DE It’s true, and I’m not exactly sure why, but these characters that appear to me are marked by a sense of being hunted down, and of hunting themselves down. I believe that I function better in a certain dramatic register, though in truth I have a great tendency and vocation for irony. I imagine that the feminine condition is at the origin of this tendency, but I am not really interested in the ideology of the feminine that the system has so cleverly created: a direct, “light,” consumable, and, most importantly, bourgeois femininity. This construction has nullified the possibility of debate, of a space for discussion, and, paradoxically, has promoted silence. I am more interested in the violence that can come out of working within a femininity that transgresses and questions itself. I am not talking about literary militancy. With few exceptions, I am not a fan of literature that is actively and consciously referential. I still think of literature as a thing that can defend itself, of signs as things that can alter the logic of utilitarian language. I think that literature is capable of presenting, through the literary sign, a “feminine” that is more jagged than this and less functional. So I think in literary, rather than in simply sociological terms: if this, then that; if the other, then something else; and if woman is this and the other thing, this is what we owe, or that is our obligation.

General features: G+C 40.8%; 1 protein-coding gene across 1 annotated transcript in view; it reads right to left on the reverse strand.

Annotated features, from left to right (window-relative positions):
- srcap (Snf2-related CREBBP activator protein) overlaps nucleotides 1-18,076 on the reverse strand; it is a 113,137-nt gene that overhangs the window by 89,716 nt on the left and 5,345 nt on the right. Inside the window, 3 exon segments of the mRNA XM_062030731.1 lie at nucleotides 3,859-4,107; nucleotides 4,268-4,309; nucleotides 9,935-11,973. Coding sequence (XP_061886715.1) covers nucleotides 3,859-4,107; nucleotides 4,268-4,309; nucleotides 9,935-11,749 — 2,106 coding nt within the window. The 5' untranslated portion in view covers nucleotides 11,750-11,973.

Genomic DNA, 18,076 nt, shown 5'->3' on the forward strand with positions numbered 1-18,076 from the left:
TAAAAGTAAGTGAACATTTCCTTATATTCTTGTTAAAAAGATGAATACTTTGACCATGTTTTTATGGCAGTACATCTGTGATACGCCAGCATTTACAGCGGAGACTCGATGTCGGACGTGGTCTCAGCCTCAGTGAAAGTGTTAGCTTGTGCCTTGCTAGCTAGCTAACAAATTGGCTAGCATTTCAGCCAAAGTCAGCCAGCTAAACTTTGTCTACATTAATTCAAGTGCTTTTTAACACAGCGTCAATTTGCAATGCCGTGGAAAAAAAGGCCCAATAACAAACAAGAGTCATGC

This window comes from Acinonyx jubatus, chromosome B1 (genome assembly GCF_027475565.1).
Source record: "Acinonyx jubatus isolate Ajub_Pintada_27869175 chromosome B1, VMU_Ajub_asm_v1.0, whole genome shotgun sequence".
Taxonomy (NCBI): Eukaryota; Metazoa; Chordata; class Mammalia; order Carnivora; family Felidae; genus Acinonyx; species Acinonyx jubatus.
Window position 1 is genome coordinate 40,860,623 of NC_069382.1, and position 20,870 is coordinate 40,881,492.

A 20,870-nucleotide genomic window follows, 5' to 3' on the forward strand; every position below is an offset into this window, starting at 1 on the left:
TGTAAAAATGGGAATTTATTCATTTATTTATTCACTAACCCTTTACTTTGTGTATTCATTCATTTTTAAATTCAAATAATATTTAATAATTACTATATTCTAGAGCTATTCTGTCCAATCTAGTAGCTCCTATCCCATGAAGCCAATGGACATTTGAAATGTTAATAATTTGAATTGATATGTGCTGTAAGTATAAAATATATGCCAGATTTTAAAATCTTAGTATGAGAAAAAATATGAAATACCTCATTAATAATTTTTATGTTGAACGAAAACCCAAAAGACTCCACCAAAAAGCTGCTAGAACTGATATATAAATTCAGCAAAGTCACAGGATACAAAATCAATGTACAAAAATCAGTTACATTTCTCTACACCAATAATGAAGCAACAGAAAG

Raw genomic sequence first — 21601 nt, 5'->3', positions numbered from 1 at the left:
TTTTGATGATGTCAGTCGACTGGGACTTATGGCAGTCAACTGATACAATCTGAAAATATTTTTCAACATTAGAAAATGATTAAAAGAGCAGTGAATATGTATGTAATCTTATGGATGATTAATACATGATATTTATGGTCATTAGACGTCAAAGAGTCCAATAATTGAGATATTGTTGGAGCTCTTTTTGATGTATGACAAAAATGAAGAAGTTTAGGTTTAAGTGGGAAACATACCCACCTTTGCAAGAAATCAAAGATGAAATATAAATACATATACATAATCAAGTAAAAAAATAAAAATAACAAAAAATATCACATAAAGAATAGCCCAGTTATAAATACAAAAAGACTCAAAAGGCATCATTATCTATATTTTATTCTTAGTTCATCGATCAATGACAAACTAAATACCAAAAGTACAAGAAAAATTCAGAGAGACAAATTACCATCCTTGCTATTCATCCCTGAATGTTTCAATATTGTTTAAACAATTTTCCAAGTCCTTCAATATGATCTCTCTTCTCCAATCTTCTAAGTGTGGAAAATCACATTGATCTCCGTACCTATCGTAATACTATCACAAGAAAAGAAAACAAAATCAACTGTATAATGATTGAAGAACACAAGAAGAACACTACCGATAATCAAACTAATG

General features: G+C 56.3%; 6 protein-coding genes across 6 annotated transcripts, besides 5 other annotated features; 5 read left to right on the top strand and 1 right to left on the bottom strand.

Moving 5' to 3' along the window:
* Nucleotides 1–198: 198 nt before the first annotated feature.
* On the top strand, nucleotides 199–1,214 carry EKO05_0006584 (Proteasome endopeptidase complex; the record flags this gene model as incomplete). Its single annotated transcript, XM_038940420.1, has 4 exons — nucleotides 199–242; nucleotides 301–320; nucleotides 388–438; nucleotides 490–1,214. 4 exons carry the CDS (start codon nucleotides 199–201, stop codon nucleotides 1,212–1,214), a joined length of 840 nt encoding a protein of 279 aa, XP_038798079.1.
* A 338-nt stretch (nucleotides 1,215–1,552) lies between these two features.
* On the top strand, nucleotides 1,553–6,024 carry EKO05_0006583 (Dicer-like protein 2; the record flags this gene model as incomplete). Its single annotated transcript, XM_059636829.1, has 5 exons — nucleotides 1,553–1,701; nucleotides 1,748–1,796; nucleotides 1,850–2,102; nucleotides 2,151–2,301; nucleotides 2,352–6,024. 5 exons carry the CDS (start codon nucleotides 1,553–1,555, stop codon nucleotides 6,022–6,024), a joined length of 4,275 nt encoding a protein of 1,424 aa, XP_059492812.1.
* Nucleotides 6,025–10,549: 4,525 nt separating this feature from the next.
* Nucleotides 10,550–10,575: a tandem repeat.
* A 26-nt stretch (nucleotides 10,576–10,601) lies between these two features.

JO One could say that you have composed a significant part of your work “under your breath” during the Chilean military dictatorship, and thereafter in dialogues, forums, and debates. What expectations have been fulfilled in the long transition to democracy? Is present-day Chile capable of recalling all of its recent past?